T-Mobile has reached a $19.5 million settlement with the US Federal Communications Commission over an investigation into the carrier's 911 outage in June 2020. T-Mobile is also set to implement a compliance plan, including improving its 911 outage notices, the FCC said on Tuesday.
The FCC investigation kicked off in December last year, after a 12-hour outage on June 15, 2020, led to congestion across the carrier's 4G, 3G and 2G networks, causing what the FCC said was "the complete failure of more than 23,000 911 calls." Over 23,000 911 calls were also recorded without location information, and more than 20,000 911 calls without callback information.
The FCC said it "cannot identify the total number of impacted calls." According to the investigation, the outage was caused by the failure of a leased fiber link on the network, a routing flaw in one location, and two flaws in third-party software.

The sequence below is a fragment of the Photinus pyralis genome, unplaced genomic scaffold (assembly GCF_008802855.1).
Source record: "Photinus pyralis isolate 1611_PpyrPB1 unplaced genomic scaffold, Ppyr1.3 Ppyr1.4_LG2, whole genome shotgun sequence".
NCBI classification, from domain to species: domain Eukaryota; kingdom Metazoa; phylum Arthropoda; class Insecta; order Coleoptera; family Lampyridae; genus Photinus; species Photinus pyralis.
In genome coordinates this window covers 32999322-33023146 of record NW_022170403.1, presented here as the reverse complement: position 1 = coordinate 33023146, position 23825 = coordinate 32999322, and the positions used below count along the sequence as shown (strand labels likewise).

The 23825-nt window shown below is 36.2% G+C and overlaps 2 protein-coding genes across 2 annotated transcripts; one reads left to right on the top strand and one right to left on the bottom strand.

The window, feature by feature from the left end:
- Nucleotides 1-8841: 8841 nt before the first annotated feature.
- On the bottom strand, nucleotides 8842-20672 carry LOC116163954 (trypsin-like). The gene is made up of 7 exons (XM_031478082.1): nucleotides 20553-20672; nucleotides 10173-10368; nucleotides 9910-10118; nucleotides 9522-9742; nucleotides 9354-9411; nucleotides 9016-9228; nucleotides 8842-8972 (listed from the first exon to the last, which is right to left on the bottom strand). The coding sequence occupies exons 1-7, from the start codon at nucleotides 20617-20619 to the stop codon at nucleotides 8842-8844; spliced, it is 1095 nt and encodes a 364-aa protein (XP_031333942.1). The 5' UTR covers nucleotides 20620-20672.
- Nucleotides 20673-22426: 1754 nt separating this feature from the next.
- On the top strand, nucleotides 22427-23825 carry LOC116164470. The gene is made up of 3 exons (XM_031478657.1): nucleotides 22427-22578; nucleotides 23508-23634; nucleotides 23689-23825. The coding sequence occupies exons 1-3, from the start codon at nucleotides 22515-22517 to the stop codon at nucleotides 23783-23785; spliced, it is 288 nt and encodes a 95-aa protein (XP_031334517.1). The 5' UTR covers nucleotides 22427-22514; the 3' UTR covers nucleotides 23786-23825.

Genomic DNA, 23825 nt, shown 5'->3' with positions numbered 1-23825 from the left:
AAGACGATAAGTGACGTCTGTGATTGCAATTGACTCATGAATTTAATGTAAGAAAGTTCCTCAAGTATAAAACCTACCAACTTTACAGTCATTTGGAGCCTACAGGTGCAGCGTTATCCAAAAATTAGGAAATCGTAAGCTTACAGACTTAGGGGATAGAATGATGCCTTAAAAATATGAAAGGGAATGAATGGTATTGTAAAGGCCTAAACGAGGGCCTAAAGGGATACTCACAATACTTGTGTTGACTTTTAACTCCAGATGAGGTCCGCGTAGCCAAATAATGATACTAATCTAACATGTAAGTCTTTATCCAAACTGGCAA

"We understand how critical reliable connectivity is to ensure public safety and we take that responsibility very seriously," T-Mobile said in an emailed statement. "We have built resiliency into our emergency systems to ensure that our 911 elements are available when they're needed. Following this outage, we immediately took additional steps to further enhance our network to prevent this type of event from happening in the future."
T-Mobile similarly paid $17.5 million to settle an FCC investigation into two 911 service outages that occurred in August 2014.